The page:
This workshop will focus on the current and expanding crisis in the job and career market for astronomers. Specifically targeted towards graduate students and Postdocs, this workshop will identify and investigate the shortage of traditional astronomy jobs, and how early-career scientists can best prepare for this challenge. Our focus will be on career planning for traditional astronomy positions. We will demonstrate how to orchestrate a personal career plan and develop a Plan B and Plan C for contingencies. We will discuss what early-career astronomers should do now to enhance their CVs and research reputations, and what they should look for in and how they can leverage a Postdoc appointment to that can set themselves up for success in the field. Representatives from some of the major Postdoc Fellowship Programs will contribute tot he session. Q and A with workshop participants will be highly encouraged.

Some of the topics that will be covered is this workshop are discussed in “Recovering from Postdoc Mistakes” (Science Magazine, March 3, 2011).

This workshop is offered in conjunction with Careers 201: Career Leadership Workshop. Participants will benefit from attending both, but can also take each independently.

Careers 201: Career Leadership Workshop: Finding Opportunities and Honing Professional Skills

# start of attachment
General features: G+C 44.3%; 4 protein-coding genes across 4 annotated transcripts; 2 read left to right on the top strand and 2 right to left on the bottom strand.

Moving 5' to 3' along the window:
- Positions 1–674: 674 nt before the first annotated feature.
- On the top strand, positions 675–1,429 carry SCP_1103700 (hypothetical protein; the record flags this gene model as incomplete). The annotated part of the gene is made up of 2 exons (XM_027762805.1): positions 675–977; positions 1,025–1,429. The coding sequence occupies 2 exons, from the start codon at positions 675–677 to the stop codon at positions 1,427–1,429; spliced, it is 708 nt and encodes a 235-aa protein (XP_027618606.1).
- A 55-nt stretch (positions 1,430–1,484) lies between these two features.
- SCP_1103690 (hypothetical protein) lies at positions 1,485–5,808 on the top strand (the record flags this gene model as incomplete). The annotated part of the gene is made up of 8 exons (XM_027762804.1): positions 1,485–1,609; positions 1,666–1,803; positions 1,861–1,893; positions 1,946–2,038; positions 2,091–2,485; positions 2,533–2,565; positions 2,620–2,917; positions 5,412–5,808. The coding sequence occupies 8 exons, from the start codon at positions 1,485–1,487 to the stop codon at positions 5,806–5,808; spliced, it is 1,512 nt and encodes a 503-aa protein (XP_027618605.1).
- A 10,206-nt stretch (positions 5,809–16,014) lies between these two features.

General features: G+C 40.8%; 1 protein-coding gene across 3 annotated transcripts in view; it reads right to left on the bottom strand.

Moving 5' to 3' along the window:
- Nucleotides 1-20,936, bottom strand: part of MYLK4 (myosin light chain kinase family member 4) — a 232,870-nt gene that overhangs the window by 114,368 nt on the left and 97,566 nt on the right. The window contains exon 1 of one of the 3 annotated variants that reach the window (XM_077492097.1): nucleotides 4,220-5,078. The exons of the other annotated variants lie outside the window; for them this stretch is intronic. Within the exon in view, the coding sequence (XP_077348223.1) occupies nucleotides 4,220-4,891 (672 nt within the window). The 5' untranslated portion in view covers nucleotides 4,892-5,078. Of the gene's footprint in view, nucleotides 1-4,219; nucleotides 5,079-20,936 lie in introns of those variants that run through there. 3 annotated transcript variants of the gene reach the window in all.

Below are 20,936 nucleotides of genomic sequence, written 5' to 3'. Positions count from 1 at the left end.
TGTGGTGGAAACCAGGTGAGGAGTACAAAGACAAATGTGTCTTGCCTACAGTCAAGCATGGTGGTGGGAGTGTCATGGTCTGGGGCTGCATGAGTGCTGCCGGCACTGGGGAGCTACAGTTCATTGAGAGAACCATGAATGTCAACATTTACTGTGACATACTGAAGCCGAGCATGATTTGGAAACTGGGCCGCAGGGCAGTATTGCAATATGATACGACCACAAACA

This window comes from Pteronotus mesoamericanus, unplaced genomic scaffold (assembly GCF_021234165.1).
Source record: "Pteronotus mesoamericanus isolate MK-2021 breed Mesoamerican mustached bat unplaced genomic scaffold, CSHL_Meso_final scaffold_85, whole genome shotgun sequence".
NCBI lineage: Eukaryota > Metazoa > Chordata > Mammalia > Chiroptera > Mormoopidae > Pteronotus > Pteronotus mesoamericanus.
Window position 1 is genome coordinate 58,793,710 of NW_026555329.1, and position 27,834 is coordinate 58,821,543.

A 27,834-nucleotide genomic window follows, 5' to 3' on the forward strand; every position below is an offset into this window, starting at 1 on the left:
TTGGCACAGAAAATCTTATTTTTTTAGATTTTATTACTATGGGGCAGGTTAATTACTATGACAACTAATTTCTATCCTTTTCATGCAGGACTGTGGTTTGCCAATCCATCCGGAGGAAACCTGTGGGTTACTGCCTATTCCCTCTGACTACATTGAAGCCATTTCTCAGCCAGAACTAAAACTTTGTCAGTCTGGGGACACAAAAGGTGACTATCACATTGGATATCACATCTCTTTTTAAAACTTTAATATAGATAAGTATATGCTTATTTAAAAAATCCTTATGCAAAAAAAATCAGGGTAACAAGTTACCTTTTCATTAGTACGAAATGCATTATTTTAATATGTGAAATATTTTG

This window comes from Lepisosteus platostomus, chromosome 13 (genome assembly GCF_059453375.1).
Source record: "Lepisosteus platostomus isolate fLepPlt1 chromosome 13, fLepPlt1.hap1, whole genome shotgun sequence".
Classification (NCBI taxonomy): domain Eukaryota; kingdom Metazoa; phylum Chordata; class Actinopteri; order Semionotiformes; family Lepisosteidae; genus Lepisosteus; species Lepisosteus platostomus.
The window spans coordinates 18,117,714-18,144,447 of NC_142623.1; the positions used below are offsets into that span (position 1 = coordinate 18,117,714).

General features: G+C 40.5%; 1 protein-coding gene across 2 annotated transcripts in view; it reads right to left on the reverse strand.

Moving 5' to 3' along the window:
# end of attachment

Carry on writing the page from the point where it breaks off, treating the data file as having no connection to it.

Tuesday, Jan 9, 2012, 10:00 AM -1:30 PM
Facilitator: Alaina Levine
Pre-registration and payment required.

In this fast-paced, energetic workshop, participants will learn about various professional development skills that will help them advance in their scientific career. We will discuss traditional and non-traditional career opportunities for astronomers and job search processes and strategies, and attendees will hear from an astronomer who forged an exciting career in industry and the lessons and tactics that have made her successful. We will address professional skills such as networking, negotiation, and leadership principles for emerging and established astronomers, among other topics of importance. Q and A with workshop participants will be highly encouraged.

This workshop is offered in conjunction with Careers 101: Career Planning Workshop. Participants will benefit from attending both, but can also take each independently.

Making the Most of Your Oral Presentations

Special Session
Monday, Jan 9, 2012, 10:00 – 11:30 AM
Presenter: Jean-Luc Doumont, Organizer: Kelle Cruz

Strong oral presentation skills are a key to success for engineers, scientists, and other professionals, yet many speakers are at a loss to tackle the task. Systematic as they otherwise can be in their work, they go at it intuitively, sometimes haphazardly, with much good will but seldom good results. This lecture proposes a systematic way to prepare and deliver presentations and covers structure, slides, and stage fright among other topics.